A powerful platform for high-resolution data acquisition from distribution service transformers, with the potential to control DERS (Distributed Energy Resources).


In order to improve the resiliency of the electric grid and support increasing demand for distributed photovoltaics (PV), utilities are seeking to establish greater real‑time situational awareness of distribution circuits. On circuits with high penetration of PV, power backfeeds from residential customers to the grid during the daytime. This can introduce issues such as overvoltage, violations of thermal limits on the electrical lines, and at a system level, the need to provide adequate operational reserves to protect against transient cloud coverage. Utilities wish to control PV and other distributed energy resources (DERs) such as electric vehicles and smart appliances to mitigate the natural variability of PV, effectively rerouting power and shifting energy to avoid expensive upgrades to wires and transformers.

Existing commercial solutions provide centralized, aggregated control of PV and DERs that is not well‑suited to address localized conditions at the distribution level. Data acquisition solutions such as smart meters provide local information but are expensive to deploy widely. Also, due to communication limitations, data is reported too slowly to address transient conditions. To reduce cost and increase coverage, utilities are looking at distribution service transformers as a key location for data acquisition that is near the edge of the grid but serves several customers at once. The annual market for distribution transformer power monitors (DTMs) in the US is estimated at $755 million in the near term(i). Yet the features of existing DTMs are limited to basic electrical measurements reported every few minutes. True power quality meters are much more expensive and still require communications equipment with a commercial data plan, a power supply, and a weather‑resistant enclosure.

To prepare for the oncoming DER revolution, utilities need a platform that merges distributed measurement, real‑time analytics, and controls. Such a platform could vastly improve situational awareness; address PV and load variability at a local level while also providing system‑level ancillary services such as operating reserves; provide no‑wires alternatives; improve resiliency, power quality, and the efficacy of conservation voltage reduction (CVR); and serve as a gateway for reliable communications with DERs. Our technology provides the foundation for such a platform.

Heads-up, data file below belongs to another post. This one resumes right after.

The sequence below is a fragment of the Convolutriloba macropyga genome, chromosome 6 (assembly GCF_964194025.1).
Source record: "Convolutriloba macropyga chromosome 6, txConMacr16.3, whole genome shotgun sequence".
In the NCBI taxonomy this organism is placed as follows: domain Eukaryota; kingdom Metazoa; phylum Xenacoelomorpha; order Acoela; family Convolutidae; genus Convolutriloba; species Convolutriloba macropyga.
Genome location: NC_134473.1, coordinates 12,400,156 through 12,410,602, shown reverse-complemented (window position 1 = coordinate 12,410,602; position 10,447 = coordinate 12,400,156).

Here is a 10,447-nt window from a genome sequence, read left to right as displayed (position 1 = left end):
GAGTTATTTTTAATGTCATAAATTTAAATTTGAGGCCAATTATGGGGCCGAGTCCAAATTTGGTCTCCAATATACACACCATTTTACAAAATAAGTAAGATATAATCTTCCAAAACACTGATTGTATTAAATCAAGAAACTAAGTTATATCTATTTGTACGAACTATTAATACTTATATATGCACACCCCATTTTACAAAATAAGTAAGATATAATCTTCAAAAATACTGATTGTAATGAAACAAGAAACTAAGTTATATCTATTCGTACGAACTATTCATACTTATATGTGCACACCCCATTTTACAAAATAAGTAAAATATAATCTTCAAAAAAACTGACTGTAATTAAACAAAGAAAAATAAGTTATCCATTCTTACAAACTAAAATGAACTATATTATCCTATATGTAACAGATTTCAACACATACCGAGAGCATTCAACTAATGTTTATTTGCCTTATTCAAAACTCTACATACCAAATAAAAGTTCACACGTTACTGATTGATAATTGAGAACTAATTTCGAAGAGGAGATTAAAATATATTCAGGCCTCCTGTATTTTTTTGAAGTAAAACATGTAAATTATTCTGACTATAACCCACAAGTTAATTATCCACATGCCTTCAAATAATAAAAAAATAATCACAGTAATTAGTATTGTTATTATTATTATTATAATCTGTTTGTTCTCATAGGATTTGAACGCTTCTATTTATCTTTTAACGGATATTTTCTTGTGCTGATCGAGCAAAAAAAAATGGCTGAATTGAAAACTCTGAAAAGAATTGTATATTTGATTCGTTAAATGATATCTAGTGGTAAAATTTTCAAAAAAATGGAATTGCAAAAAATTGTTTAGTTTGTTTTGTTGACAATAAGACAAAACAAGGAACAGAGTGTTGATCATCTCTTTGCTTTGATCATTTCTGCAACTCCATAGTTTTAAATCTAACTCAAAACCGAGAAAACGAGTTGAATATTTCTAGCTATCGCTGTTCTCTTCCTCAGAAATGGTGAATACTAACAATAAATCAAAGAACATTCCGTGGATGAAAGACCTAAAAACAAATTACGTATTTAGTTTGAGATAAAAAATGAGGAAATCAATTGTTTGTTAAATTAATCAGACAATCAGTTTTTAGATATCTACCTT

Researchers at the University of Hawaii’s Hawaii Natural Energy Institute (HNEI) have developed ARGEMS: Advanced Real‑time Grid Energy Monitor System. The system includes an advanced DTM that provides power quality measurements and can also serve as a communications gateway and a controller for PV and other DERs ‑ all at a price point that competes with traditional DTMs. The device is extremely flexible, with powerful computational resources to enable real‑time analytics including harmonic identification. The hardware is now well‑refined, and HNEI is partnering with other organizations to further develop advanced functions and services in software.




High Performance:

• Uses the latest smart meter, GPS, communications, and computing technology

• Numerous metrics including voltage and current (total and fundamental), total harmonic distortion, power (total and fundamental--real and reactive components), and frequency

• Powerful hybrid computing platform for real-time signal processing and high-level analytics: field programmable gate array (FPGA) with one or more 160 MHz 32-bit soft-core processors (configurable) and a 1.5 GHz 64-bit quad core CPU

• Website with device status, interactive plotting/visualization, and application program interfaces

• Reporting of root-mean-square (RMS) measurements as fast as ¹⁄ 60 s or single cycle

• Hardware ready for waveform capture (32 kHz internal sampling, up to 150 Mbps upload)**

• Low latency (

Key Benefits

Higher penetration of renewable energy

Tighter analysis of hosting capacity (planning)
Reduced PV and load uncertainty for tighter reserves (operations)
Fast, localized sources of ancillary services (operations)
Greater grid resiliency

DER control to assist black start
Build out secure, resilient, and utility-owned comms network
Lower cost of service

Deferred grid investment (non-wires alternatives)
Detection of non-technical losses
Greater potential for conservation voltage reduction (CVR)
Data and tools to optimize battery energy storage systems (BESS)
Higher quality of service

Earlier, more precise outage reports
Detection of voltage flicker and harmonic distortion
Coordinated voltage control via DER inverters

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